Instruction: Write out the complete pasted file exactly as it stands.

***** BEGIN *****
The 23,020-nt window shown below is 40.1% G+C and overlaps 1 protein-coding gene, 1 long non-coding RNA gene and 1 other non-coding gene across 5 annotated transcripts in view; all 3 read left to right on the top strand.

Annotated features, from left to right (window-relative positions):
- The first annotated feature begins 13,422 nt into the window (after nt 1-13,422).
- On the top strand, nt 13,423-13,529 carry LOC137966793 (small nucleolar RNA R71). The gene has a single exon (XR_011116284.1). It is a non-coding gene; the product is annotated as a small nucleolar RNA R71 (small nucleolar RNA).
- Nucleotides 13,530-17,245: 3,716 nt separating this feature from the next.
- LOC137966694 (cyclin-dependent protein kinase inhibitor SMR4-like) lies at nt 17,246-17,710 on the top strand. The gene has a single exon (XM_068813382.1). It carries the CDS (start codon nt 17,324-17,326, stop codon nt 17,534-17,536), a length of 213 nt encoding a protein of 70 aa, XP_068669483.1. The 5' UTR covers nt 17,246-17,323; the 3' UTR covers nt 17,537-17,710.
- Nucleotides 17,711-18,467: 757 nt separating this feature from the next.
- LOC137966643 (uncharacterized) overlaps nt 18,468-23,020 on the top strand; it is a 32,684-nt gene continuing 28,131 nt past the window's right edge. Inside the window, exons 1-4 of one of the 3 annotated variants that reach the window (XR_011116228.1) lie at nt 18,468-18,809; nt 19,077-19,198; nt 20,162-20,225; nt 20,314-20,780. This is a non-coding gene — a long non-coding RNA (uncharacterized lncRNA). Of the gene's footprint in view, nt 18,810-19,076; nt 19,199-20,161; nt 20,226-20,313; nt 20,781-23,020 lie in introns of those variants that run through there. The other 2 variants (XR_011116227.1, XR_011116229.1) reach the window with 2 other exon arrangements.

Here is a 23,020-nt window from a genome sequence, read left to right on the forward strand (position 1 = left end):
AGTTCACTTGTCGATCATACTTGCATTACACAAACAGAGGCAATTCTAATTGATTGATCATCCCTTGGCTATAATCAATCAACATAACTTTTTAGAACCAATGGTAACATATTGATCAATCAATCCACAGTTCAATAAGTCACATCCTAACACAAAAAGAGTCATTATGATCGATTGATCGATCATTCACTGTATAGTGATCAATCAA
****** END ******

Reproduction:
The 23,020-nt window shown below is 40.1% G+C and overlaps 1 protein-coding gene, 1 long non-coding RNA gene and 1 other non-coding gene across 5 annotated transcripts in view; all 3 read left to right on the top strand.

Annotated features, from left to right (window-relative positions):
- The first annotated feature begins 13,422 nt into the window (after nt 1-13,422).
- On the top strand, nt 13,423-13,529 carry LOC137966793 (small nucleolar RNA R71). The gene has a single exon (XR_011116284.1). It is a non-coding gene; the product is annotated as a small nucleolar RNA R71 (small nucleolar RNA).
- Nucleotides 13,530-17,245: 3,716 nt separating this feature from the next.
- LOC137966694 (cyclin-dependent protein kinase inhibitor SMR4-like) lies at nt 17,246-17,710 on the top strand. The gene has a single exon (XM_068813382.1). It carries the CDS (start codon nt 17,324-17,326, stop codon nt 17,534-17,536), a length of 213 nt encoding a protein of 70 aa, XP_068669483.1. The 5' UTR covers nt 17,246-17,323; the 3' UTR covers nt 17,537-17,710.
- Nucleotides 17,711-18,467: 757 nt separating this feature from the next.
- LOC137966643 (uncharacterized) overlaps nt 18,468-23,020 on the top strand; it is a 32,684-nt gene continuing 28,131 nt past the window's right edge. Inside the window, exons 1-4 of one of the 3 annotated variants that reach the window (XR_011116228.1) lie at nt 18,468-18,809; nt 19,077-19,198; nt 20,162-20,225; nt 20,314-20,780. This is a non-coding gene — a long non-coding RNA (uncharacterized lncRNA). Of the gene's footprint in view, nt 18,810-19,076; nt 19,199-20,161; nt 20,226-20,313; nt 20,781-23,020 lie in introns of those variants that run through there. The other 2 variants (XR_011116227.1, XR_011116229.1) reach the window with 2 other exon arrangements.

Here is a 23,020-nt window from a genome sequence, read left to right on the forward strand (position 1 = left end):
AGTTCACTTGTCGATCATACTTGCATTACACAAACAGAGGCAATTCTAATTGATTGATCATCCCTTGGCTATAATCAATCAACATAACTTTTTAGAACCAATGGTAACATATTGATCAATCAATCCACAGTTCAATAAGTCACATCCTAACACAAAAAGAGTCATTATGATCGATTGATCGATCATTCACTGTATAGTGATCAATCAA